Results 1 to 13 of 13
Founded in 1914 as the Evanston Sanitarium and Training School, the Community Hospital of Evanston was created when the Sanitarium merged with The Booker T. Washington Association of Evanston in 1930. The Community Hospital of Evanston was the first African American medical center north of the Chicago loop, and it was only one of four area hospitals to accept African-American
The Ebenezer A.M.E. Church was the first African-American church established in Evanston, Illinois. The collection includes meeting minutes, publications, newspapers clippings, reports, ledgers, photographs, and audio-visual recordings. Although not complete, the collection is especially strong in holdings documenting the Ebenezer A.M.E. Church Gospel Choir.
The Edwin B. Jourdain Jr. Papers spans from 1900-1952. Jourdain Jr. was the first African American to be elected Alderman in Evanston, Illinois, a position he held from 1931-1947. Jourdain was also the state's first African-American Assistant State Superintendent of Public Instruction in Illinois. His father, Edwin Jourdain Sr., was a founding member of the Niagara Movement, a civil rights
Between 1909 and 1969, the Emerson Street YMCA served Evanston’s African-American community. The Emerson Street YMCA Collection was intentionally assembled by Shorefront Legacy Center in an effort to represent the history of the YMCA. Some original photos and documents exist, but the collection primarily contains photocopied items that detail the YMCA’s history. The collection spans from 1900 to 2010, with
Harry Jackson Jr. was a resident and postal worker in Evanston, Illinois. Jackson was a member of the 10 Pinners League, a local bowling league. This collection contains Jackson’s professional and personal papers, and personal library; which were donated by his wife after his death in 2012.
Henry Butler (1860-1957) was an African American businessman who lived most of his life in Evanston, Illinois. From 1891 to 1912 he ran the Butler Livery, a livery and teaming business. In 1912, Butler switched to automobiles and ran a fleet of taxis until his retirement in 1922. The Henry Butler collection consists of photocopied material gathered together by Shorefront
The National Association for the Advancement of Colored People was founded in 1909, “to ensure the political, educational, social, and economic equality of rights of all persons and to eliminate race-based discrimination.” After the establishment of the national organization, smaller chapters were formed to provide a sense of community and belonging to the larger entity. Founded in 1928, the Evanston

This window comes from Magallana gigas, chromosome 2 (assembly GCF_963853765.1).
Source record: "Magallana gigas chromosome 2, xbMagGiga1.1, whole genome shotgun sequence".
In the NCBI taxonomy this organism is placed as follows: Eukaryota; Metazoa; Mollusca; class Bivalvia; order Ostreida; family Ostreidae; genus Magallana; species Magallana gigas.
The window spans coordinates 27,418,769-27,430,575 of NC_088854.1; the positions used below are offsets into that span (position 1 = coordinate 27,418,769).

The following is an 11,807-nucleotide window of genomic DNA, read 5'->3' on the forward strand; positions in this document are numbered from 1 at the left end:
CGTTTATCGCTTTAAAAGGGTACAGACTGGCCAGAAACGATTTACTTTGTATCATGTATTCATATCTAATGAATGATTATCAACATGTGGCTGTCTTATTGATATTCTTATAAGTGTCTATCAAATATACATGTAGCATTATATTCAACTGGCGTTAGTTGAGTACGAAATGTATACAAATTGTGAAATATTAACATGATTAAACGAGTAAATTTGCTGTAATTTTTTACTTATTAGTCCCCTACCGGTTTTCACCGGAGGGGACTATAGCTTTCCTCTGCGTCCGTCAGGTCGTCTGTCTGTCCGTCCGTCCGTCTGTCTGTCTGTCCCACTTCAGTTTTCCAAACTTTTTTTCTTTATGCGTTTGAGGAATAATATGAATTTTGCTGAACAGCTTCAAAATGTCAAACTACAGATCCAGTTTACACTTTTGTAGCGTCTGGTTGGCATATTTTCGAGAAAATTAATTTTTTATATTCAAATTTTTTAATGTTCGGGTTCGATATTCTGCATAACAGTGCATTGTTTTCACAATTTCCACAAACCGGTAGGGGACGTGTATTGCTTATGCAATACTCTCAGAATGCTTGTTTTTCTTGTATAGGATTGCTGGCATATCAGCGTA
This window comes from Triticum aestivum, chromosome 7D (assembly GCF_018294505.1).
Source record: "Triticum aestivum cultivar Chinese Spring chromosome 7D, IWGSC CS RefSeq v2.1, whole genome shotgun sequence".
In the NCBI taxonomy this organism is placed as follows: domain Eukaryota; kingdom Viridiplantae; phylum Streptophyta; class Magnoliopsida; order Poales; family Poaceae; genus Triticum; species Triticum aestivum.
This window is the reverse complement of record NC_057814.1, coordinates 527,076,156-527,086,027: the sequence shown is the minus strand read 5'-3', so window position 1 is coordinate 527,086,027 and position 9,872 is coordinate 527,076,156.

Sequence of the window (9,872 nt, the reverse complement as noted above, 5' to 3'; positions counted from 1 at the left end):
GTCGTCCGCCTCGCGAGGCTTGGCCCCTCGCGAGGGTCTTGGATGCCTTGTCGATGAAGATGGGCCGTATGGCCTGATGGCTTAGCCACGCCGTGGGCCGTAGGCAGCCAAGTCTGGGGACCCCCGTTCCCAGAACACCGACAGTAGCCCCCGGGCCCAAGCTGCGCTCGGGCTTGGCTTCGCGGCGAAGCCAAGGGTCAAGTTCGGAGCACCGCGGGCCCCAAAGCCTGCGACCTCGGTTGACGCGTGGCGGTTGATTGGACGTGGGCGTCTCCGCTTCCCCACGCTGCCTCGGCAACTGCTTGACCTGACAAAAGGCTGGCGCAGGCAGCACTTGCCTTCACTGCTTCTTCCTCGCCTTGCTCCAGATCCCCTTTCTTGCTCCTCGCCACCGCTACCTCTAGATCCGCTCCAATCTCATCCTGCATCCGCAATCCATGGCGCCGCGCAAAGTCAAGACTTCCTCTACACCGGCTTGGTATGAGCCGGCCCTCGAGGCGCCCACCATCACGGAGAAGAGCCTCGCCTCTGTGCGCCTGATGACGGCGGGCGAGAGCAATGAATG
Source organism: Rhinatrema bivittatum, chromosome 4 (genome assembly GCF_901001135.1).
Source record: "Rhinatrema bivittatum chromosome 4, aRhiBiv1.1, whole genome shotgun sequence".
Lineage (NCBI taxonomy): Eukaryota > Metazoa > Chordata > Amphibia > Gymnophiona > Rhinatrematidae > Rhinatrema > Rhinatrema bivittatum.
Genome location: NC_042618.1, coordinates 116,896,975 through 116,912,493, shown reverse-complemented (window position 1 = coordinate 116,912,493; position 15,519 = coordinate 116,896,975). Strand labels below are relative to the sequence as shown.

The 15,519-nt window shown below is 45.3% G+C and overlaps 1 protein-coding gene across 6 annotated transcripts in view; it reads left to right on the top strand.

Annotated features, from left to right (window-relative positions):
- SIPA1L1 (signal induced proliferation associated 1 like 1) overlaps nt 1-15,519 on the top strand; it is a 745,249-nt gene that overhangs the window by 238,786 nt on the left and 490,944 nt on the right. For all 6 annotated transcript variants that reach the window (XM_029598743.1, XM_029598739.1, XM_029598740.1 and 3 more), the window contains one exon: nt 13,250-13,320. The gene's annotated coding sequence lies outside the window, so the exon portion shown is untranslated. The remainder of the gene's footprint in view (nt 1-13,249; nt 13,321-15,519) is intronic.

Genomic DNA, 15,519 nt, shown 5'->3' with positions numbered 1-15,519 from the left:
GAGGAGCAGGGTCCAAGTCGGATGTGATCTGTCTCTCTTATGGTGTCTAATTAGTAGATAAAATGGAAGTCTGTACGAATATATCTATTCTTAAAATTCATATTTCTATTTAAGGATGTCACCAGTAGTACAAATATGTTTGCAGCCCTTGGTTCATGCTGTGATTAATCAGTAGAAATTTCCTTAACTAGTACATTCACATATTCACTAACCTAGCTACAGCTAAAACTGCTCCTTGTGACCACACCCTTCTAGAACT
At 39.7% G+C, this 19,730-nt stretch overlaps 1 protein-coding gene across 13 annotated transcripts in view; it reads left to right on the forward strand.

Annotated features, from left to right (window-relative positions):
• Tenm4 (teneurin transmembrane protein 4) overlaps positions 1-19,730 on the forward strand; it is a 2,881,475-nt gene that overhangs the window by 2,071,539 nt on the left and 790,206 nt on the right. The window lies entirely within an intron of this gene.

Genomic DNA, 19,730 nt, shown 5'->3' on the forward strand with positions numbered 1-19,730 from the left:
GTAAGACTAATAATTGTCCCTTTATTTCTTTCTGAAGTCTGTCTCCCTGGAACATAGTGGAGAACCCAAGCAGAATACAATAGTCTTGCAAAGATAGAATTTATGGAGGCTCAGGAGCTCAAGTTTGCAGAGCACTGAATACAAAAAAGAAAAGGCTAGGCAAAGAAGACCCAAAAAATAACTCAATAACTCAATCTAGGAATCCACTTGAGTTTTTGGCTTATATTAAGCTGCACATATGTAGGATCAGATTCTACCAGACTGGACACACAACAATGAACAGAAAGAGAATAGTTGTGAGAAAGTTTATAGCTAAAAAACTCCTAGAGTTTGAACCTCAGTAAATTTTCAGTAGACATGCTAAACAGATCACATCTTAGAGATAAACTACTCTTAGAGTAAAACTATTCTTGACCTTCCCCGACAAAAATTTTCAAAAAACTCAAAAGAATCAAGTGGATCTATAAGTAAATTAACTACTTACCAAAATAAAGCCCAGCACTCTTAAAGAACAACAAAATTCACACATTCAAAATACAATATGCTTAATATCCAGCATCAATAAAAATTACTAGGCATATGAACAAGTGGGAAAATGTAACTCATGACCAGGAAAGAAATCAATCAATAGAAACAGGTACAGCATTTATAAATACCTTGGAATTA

The North Shore Basketball Camp was started in the mid-1980s in Evanston, Illinois in order to offer area youth an athletic outlet. The camp was conducted quarterly in northern-Illinois suburban areas. The North Shore Basketball Camp records span from 1911 to 2008, but the bulk of the material covers the 2001-2008 camp activities.
Founded in 1851 in Evanston, Illinois, Northwestern University is a private research university. Through pioneering research and a collaborative work environment, Northwestern offers its diverse student body an array of academic and cultural opportunities. The Northwestern University African American Publications collection documents the history of African Americans at the university as detailed in the school's own publications. It includes pamphlets,
Second Baptist Church was the first African-American Baptist church formed in Evanston, Illinois. Founded in 1882, the church still functions today. The Second Baptist Church records span from 1875 to 2008. The Second Baptist Church records concern the social history of the church rather than the organizational.
The Shorefront Legacy Center Research Files collection consists of material gathered on a variety of subjects relating to the African American experience, especially in Evanston, Illinois and its surrounding suburbs. The collection spans from 1880-2011 and includes writings, newspaper clippings, church bulletins, notes, exhibit material, photographs, and oral histories relating to African Americans in the Greater-Chicago area.
The Social and Civic Clubs and Organizations collection is comprised of files, compiled by Shorefront Legacy Center, documenting the history, events, and members of Illinois' North Shore, African-American clubs and organizations.
William H. Twiggs (1865-1960) was a African-American printer, civic leader, and barber in Evanston, Illinois. In 1889, he was involved with the publishing the Afro-American Budget, an early periodical for the African-American community. Spanning from 1905 to 1998, the collection contains original as well as photocopied materials relating to the life, work, and legacy of William H. Twiggs.